Face Off (NFL can’t trust kickers to make big plays)

Nas stated it best, “Now let’s get it all in perspective.” Kicking in the NFL seems to be at an all time low. The place kicker was a position of promise for tired linemen and frustrated coaches caught in between a rock and a hard place in the final seconds of a game. If a game was in the line, a coach would gladly accept a win through the power of the leg, but the tide has turned in the NFL. Field goals are no longer a sure bet and field position is constantly jeopardized by botched punts.

Kicking is not only a problem in pro football, it also extends to college ball. This season, collegiate kickers seem to have gone out of their way to add gray hairs to their already aging coaches. Florida State’s kicker Xavier Beitia missed a game winning field goal against Miami, sending the Seminoles’ season in the same direction as the ball: Wide left!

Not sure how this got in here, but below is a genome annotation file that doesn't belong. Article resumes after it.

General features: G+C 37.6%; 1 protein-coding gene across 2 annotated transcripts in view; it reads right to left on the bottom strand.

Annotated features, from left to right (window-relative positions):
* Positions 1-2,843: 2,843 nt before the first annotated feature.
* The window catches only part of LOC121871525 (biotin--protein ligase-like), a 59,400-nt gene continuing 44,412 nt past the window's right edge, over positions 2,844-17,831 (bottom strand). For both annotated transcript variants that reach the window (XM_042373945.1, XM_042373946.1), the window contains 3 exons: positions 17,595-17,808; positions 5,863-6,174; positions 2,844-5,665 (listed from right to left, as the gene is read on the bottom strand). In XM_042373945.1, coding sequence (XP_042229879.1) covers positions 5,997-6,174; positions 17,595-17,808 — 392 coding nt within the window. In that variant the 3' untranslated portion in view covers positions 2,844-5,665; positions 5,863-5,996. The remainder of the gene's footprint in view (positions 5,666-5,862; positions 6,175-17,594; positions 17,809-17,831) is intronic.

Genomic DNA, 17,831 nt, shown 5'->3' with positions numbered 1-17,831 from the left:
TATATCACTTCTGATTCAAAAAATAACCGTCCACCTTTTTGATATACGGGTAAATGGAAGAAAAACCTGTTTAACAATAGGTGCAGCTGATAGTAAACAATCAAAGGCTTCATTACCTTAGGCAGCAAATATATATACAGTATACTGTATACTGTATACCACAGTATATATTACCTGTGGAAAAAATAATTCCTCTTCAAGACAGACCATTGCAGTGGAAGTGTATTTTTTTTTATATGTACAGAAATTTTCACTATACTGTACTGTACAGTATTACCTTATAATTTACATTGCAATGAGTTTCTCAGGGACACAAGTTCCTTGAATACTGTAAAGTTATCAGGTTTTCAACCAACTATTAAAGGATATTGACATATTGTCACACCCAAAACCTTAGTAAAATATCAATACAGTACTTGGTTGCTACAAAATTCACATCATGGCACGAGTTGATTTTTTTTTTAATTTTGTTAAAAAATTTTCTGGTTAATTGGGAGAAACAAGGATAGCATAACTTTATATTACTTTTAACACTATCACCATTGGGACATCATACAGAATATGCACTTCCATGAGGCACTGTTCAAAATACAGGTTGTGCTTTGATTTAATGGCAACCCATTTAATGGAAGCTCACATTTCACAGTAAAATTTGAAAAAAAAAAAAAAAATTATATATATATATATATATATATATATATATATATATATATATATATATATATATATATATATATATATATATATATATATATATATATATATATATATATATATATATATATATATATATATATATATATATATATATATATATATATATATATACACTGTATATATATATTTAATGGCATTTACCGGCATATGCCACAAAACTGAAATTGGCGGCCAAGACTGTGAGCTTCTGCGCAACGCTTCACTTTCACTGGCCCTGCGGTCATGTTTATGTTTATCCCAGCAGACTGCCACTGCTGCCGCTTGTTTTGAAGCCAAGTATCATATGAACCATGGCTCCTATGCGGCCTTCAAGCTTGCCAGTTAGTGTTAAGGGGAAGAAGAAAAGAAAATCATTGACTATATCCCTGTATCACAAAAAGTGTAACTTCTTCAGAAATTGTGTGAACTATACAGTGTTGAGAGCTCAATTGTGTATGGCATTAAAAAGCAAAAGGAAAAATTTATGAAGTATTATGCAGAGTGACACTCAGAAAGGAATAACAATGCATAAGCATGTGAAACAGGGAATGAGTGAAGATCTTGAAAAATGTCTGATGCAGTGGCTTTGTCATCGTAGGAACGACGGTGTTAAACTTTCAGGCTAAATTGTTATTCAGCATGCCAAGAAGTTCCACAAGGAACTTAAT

Now, please don’t misunderstand the complaint. Field goals are necessary to the game but the emphasis placed on the kicker is out of hand. The game has gotten soft. The league should change the rules and make every team line up for the two-point conversion and go at it. At least that way, the fans will get a chance to see real athletes determine the outcome of a game instead of having the same circus that ensued in the overtime period the Pittsburgh Steelers faced Saturday when their kicker missed two game winning field goals, only to be redeemed with a bad call by referees.

Football is a game of inches and field position. I’m not asking for a coach to be stupid and go for it on fourth and 21, but answer this question: Would you trust your undefeated season to the foot of a sub-par pretty boy or in the hands of your franchise player? I would put the ball in Mike Vick’s hands every time because as a coach I would not trust my kicker.

Bottom line, kickers need to get their game up or the league needs to find a way to get them out.